Saturday, February 5, 2011

Parallel Love Stories

Holding Hands

I spent a good part of this afternoon sitting, and hanging over the side, of a hospital bed at the local Kaiser. My mother lay there, hand on her head, trying to find a way out of the painful headaches she has been suffering from. Medication after medication, with very little relief. All I could do was hold her hand, rub her back, and get her another cold compress. I felt helpless, knowing that while she appreciated that I was there, I was really of little help. I couldn't take her pain away.

Throughout the day, the nurse would come into the room, log on to the computer, and look at my mother's medical records. I know the Kaiser system well. It is where Michael received all of his medical care. We would meet with his oncologist every two to three months, log into the computer, and view his latest MRI. We would sit with a combination of hope and fear.

As I sat there next to my mother, my body was remembering oh so well, the posture of trying to sit comfortably in a chair next to a hospital bed. While Michael didn't spend too much time in a hospital, we did have a hospital bed for him at home, and I spent far too much time leaning over the metal bars that separated me from the man that I loved. Most of the day I would be leaning over the bars, hold Michael's hand, tending to his needs, and speaking softly to him. At night I would push a cot next to his bed, and do my best to stay close to his side without ever letting go. In his final days I laid there in the hospital bed with him, rarely sleeping, just holding, kissing, tending, and crying.

For the past couple of nights, and also tonight, my father is doing the same. I know that my mother will be coming home eventually, as I don't think it is her time, but I do look at this scene, and fear for what lies ahead. During my years of caring for Michael, my father was caring for my mother. When we were able to take a break, he and I would compare the roads we were on with our spouses. We talked about what love, and commitment, really meant to us. We listened as the other talked about the sense of exhaustion, and also the fear of loss.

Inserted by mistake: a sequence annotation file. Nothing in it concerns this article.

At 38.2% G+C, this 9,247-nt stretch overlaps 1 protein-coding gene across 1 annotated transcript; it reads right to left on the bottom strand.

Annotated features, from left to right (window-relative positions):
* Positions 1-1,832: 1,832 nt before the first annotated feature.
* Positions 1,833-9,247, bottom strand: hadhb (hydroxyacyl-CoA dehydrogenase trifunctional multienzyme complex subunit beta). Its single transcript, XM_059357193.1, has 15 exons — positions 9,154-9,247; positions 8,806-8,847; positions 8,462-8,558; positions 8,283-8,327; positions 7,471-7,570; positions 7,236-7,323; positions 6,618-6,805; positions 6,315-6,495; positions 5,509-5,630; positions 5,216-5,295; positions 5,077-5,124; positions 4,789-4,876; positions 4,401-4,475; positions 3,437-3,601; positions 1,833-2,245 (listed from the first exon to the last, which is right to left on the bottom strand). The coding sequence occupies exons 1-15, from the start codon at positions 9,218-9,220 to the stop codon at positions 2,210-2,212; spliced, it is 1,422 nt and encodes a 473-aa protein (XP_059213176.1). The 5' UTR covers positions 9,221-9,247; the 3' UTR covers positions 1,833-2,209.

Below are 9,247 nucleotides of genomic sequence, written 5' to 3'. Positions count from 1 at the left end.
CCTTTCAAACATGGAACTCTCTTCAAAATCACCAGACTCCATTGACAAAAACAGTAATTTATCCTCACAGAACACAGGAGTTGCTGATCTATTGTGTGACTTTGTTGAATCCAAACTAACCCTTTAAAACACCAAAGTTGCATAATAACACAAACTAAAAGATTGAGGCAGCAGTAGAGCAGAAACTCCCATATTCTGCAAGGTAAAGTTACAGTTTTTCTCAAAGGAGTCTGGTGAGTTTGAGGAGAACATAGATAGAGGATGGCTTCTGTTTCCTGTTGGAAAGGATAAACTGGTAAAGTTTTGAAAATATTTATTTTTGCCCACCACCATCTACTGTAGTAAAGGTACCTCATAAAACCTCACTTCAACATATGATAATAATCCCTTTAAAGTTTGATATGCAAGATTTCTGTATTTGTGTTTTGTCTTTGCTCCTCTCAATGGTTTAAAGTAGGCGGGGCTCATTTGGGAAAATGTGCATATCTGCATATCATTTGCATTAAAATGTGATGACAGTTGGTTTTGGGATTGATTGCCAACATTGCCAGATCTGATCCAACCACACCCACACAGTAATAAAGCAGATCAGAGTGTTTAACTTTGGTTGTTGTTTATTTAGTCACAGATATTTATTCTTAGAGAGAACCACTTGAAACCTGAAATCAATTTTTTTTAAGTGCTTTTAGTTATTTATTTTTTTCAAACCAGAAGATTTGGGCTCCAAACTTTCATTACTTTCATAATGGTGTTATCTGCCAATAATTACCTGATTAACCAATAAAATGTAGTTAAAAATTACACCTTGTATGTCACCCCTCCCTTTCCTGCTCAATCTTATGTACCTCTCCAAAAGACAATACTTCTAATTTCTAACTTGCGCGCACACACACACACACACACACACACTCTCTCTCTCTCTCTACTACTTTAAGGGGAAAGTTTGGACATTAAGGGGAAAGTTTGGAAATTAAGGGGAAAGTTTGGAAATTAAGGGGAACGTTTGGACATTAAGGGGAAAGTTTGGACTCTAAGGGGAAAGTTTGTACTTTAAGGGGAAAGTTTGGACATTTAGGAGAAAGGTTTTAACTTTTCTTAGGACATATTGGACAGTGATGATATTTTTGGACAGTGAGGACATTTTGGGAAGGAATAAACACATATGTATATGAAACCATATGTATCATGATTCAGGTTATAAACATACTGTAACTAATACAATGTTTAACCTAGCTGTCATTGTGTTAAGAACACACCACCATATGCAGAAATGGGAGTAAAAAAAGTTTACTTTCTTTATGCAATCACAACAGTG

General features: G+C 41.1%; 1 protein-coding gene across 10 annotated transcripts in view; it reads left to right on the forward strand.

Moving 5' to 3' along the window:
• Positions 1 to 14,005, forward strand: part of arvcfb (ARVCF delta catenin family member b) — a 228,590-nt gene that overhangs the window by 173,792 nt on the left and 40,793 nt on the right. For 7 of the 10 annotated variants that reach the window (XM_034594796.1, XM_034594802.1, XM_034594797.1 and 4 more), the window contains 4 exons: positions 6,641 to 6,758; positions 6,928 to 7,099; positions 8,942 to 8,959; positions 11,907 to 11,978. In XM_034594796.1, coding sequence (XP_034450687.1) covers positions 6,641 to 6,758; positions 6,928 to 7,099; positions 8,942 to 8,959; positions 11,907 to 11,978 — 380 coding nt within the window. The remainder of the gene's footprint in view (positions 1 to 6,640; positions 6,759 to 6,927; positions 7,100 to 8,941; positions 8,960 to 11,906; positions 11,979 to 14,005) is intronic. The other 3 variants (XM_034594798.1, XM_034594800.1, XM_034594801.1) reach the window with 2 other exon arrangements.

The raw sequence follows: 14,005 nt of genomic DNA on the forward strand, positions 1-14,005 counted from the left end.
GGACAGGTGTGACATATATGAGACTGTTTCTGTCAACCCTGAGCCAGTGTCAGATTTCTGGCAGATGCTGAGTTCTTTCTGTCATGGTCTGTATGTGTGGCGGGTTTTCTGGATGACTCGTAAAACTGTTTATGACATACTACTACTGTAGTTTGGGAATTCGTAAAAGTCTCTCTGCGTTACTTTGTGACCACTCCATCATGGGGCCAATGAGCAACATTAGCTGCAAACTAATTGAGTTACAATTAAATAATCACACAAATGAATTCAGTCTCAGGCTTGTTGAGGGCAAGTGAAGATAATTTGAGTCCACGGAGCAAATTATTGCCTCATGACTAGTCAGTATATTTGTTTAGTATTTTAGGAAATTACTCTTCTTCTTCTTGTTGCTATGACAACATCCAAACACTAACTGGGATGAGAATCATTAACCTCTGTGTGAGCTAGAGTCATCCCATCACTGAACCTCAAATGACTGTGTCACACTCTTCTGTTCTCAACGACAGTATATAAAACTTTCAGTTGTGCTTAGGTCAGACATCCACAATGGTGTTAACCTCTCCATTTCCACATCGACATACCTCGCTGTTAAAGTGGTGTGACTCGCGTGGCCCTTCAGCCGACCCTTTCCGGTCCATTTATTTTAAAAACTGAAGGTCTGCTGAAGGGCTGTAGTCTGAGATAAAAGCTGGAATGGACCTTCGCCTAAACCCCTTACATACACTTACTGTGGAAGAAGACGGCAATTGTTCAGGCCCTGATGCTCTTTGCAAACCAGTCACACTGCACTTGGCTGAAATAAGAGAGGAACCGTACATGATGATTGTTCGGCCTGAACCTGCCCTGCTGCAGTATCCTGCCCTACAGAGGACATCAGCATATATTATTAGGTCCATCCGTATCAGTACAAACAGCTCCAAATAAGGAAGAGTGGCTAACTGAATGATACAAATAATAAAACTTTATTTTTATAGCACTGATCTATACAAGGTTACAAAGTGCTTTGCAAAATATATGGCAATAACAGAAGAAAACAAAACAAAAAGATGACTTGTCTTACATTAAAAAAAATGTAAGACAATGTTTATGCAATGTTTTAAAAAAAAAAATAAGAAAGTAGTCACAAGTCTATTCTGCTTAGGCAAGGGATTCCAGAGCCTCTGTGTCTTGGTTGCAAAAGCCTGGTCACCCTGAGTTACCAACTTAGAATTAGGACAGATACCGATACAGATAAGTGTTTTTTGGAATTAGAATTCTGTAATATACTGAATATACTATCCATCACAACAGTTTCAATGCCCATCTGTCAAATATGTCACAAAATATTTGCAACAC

As I left the hospital room tonight, I turned and took a final look into the room. There they were, the perfect loving couple. One in need, the other at her side.

"In sickness and in health."

I must admit, I felt a tinge of jealousy. Here they were, in the same position as Michael and I, yet 25 years older. They have been together in marriage for 54 years. We had less than four.

"In death do us part."

Yet, when I think about the parallels on a deeper level, I know that while Michael and I had far fewer years, we did have that same deep love, and that same deep commitment. Tonight I want to thank my parents for teaching me how to love. And I want to thank Michael, for accepting my love, and for the honor of sitting beside him when he was in need.


  1. Love to you Dan. I hope your Mom is feeling better soon.

    As I read your sweet words of love for Michael and of your parents' devotion, I found myself wishing that I'd had time to sit by Austin's bed and be the devoted wife and caretaker. He died 3 hours and 15 minutes after he collapsed on the floor in his office and all of that time was spent trying to keep him alive. I never got quiet time with him, to care for him, to remind him how much I love him and to just be with him. I know the time you spent with Michael after his diagnosis must have been excrutiating, eventually knowing he was dying. But tonight, after reading your post, I wish I'd had time with Austin to care for him, to love him in that intimate way and to say goodbye.

    Michael was so lucky to have you in his life, from the beginning of your relationship to the end of his life. Good night my friend.

    Love Deb xx

  2. This was painfully beautiful Dan - and I, too hope your mom is better soon.

  3. I hope your mom is feeling better soon too. Recently, I've spent time with couples who are dealing with a health crisis in one - cancer in both cases. It brings back so many familiar thoughts and feelings to watch as others interact. It's both beautiful and hard to watch. It was interesting to read about your body "remembering" how it felt to sit next to a hospital bed. I have had to do that several times over the past decade and it does feel like "remembering".